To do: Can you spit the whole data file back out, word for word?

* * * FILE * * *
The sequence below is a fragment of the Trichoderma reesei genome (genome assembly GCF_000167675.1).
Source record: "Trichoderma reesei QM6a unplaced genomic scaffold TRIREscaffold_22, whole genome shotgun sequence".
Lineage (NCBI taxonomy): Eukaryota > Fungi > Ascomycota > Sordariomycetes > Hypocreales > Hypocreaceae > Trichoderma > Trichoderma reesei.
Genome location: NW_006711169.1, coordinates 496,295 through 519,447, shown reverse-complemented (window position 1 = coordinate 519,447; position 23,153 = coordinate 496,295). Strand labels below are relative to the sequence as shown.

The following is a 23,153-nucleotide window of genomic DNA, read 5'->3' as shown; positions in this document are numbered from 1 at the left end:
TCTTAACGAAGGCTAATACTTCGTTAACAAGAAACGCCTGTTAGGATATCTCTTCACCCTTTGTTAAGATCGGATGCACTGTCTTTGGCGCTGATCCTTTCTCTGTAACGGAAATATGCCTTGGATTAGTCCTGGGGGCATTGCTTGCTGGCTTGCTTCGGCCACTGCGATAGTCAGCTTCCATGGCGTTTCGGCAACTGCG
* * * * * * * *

The sequence below is a fragment of the Trichoderma reesei genome (genome assembly GCF_000167675.1).
Source record: "Trichoderma reesei QM6a unplaced genomic scaffold TRIREscaffold_22, whole genome shotgun sequence".
Lineage (NCBI taxonomy): Eukaryota > Fungi > Ascomycota > Sordariomycetes > Hypocreales > Hypocreaceae > Trichoderma > Trichoderma reesei.
Genome location: NW_006711169.1, coordinates 496,295 through 519,447, shown reverse-complemented (window position 1 = coordinate 519,447; position 23,153 = coordinate 496,295). Strand labels below are relative to the sequence as shown.

The following is a 23,153-nucleotide window of genomic DNA, read 5'->3' as shown; positions in this document are numbered from 1 at the left end:
TCTTAACGAAGGCTAATACTTCGTTAACAAGAAACGCCTGTTAGGATATCTCTTCACCCTTTGTTAAGATCGGATGCACTGTCTTTGGCGCTGATCCTTTCTCTGTAACGGAAATATGCCTTGGATTAGTCCTGGGGGCATTGCTTGCTGGCTTGCTTCGGCCACTGCGATAGTCAGCTTCCATGGCGTTTCGGCAACTGCG